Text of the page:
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Your Friendly Neighborhood Nihilist : Conceptual artist Elisha Shapiro’s work-in-progress fosters the thought that believing in nothing is OK

<i> Koehler is a frequent contributor to Calendar</i>

The press release landed on the desk like a bomb. Some guy named Elisha Shapiro was putting on a radio call-in show titled “I Don’t Believe in Anything; Why Do You?” This special broadcast on KPFK-FM’s (90.7) “Soundings” series (at 8:30 Tuesday night) is a follow-up to his previous “Soundings” show called “Is It Possible Not to Believe in Anything?” The release referred to it as a “work-in-progress.” Uh-oh. It referred to Shapiro as a “conceptual artist.” Double uh-oh.

It goes on to report that Shapiro was “the perpetrator of the 1984 Nihilist Olympics” and “the 1988 presidential candidate from (sic) the National Nihilist Party.” The old memory bank kicks in: There was a fellow who put on a wacky alternative Olympics, kind of a Doo-Dah Parade to the main event. It even got TV coverage. So this new show must be real.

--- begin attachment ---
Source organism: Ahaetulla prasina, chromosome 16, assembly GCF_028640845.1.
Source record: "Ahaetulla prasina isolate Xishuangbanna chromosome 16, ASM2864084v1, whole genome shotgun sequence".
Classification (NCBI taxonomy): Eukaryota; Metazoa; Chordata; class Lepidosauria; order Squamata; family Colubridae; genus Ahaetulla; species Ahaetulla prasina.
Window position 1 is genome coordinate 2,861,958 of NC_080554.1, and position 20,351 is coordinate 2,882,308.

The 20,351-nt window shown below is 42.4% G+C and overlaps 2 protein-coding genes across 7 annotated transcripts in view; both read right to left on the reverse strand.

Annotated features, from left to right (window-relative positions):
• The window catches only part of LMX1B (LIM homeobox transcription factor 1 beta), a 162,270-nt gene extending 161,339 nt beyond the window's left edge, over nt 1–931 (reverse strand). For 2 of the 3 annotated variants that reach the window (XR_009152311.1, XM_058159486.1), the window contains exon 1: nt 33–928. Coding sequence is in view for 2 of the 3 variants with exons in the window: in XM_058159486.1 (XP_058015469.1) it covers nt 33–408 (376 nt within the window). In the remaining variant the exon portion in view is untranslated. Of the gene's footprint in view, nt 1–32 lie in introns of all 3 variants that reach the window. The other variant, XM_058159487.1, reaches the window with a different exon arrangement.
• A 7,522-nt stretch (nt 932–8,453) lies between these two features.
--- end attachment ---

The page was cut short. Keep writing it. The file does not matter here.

For the record:
12:00 AM, Apr. 28, 1991 For the Record
Los Angeles Times Sunday April 28, 1991 Valley Edition Calendar Page 93 Calendar Desk 1 inches; 34 words Type of Material: Correction
Radio show--A March 31 article about performer Elisha Shapiro incorrectly implied that he was the host of “Soundings,” a show broadcast Tuesdays on KPFK-FM radio. In fact, Shapiro was a guest on the show, whose producer and host is Jacki Apple.

Still, is this Shapiro guy really a nihilist? Aren’t nihilists people who skulk around with tattered copies of Nietzsche’s “The Will to Power” tucked under their arms, planning some terrorist act with their underground cell? Why would a nihilist even bother sending out a press release?

The release, it turns out, is the opening phase of Shapiro’s artwork, which he succinctly describes as “creating the illusion of a publicity event.”